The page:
In the early 1980s, the age of the personal computer had arrived and "computerphobia" was suddenly everywhere. Sufferers experienced "a range of resistances, fears, anxieties, and hostilities," according to the 1996 book Women and Computers. "These can take such forms as fear of physically touching the computer or of damaging it and what's inside it, a reluctance to read or talk about computers, feeling threatened by those who do know something about them, feeling that you can be replaced by a machine, become a slave to it, or feeling aggressive towards computers."
Humans often converge around massive technological shifts—around any change, really—with a flurry of anxieties. In the early days of the telephone, people wondered if the machines might be used to communicate with the dead. Today, it is the smartphone that has people jittery. (Are iPhones making us stupid? Lazy? Narcissistic? Anti-social?)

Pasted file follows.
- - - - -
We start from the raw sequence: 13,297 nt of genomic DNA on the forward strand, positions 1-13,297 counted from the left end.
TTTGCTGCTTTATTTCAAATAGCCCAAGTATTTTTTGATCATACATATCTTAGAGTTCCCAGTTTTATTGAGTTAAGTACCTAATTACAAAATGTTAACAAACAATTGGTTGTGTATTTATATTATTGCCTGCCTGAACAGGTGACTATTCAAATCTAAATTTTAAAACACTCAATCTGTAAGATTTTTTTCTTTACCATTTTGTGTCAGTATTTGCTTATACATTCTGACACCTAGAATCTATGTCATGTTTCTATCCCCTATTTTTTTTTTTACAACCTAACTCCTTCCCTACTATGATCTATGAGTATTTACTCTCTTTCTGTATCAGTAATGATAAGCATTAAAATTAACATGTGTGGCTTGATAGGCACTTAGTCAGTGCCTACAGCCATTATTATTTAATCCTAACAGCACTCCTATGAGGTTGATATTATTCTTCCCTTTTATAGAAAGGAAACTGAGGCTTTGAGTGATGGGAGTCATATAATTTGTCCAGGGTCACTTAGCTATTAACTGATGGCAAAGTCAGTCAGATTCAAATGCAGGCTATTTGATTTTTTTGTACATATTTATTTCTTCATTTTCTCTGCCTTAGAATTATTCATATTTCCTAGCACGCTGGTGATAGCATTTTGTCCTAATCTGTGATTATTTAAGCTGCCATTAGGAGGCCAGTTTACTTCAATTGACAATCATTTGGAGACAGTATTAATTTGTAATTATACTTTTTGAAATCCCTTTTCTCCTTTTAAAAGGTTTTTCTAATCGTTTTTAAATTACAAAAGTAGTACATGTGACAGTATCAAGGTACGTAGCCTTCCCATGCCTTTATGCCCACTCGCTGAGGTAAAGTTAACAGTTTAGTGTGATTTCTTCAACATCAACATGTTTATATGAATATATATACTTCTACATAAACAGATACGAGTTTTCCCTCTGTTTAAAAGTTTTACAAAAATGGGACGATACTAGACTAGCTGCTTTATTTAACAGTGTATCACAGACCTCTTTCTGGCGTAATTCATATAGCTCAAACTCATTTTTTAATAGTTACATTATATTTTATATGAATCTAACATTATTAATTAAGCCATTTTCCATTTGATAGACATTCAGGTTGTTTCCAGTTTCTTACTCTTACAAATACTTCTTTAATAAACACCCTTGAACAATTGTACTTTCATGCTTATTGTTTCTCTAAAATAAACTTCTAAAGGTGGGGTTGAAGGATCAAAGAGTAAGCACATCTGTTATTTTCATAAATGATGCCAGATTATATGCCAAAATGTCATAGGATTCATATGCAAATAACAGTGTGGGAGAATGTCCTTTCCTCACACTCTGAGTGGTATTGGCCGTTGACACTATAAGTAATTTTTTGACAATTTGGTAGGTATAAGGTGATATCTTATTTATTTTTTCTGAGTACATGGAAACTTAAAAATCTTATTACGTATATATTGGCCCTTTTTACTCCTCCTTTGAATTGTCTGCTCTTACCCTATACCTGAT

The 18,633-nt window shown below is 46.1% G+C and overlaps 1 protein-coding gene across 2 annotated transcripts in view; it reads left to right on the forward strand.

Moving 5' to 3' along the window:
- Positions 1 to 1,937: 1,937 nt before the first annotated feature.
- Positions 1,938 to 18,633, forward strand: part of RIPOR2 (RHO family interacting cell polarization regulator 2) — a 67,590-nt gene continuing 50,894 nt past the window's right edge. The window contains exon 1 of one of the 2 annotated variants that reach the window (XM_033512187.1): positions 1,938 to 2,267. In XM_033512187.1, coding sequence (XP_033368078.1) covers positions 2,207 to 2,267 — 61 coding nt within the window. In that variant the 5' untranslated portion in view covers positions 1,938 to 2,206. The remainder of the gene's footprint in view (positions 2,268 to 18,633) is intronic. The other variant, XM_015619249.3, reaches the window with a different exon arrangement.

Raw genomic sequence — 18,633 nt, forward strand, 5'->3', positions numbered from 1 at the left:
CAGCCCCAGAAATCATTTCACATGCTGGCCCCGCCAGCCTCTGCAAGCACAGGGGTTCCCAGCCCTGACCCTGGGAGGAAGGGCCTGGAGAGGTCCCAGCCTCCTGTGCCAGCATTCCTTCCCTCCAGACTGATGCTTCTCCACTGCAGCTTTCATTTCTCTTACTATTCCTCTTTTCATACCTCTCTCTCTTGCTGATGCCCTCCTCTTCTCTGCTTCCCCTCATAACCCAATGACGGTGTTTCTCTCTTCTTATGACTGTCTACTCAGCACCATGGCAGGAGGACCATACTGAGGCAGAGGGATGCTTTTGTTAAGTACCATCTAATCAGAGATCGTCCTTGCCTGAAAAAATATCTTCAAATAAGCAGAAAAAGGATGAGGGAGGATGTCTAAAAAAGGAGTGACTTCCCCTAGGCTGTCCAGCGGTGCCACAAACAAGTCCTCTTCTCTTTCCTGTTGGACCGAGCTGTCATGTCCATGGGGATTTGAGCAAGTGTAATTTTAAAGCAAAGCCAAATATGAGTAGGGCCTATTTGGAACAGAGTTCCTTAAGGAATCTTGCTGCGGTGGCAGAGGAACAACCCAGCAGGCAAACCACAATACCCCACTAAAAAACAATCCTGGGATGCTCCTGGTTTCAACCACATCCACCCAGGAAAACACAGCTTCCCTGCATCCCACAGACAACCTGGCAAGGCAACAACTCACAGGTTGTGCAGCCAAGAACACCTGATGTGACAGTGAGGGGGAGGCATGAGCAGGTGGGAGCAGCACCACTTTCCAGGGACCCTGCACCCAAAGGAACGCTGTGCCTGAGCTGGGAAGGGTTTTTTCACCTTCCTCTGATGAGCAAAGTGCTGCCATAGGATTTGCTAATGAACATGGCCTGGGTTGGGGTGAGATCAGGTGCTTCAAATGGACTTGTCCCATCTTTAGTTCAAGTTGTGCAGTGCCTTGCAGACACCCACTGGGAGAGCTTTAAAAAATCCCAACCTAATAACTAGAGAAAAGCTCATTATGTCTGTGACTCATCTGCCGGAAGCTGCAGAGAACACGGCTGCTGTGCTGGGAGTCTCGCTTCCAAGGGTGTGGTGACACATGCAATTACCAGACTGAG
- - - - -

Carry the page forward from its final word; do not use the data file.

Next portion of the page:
Three decades ago, "Computerphobia" came up in magazines, newspapers, computer training manuals, psychology studies, and advertising copy. "Who knows, maybe even the most dedicated computerphobes in your company will warm up to the PC after this," copywriters offered in a 1986 ad for IBM's Gem software—an interface designed for those who might be intimidated by the more complicated command-driven DOS operating system. Here's how Google tracks mentions of "computerphobia" in books over a 65-year period: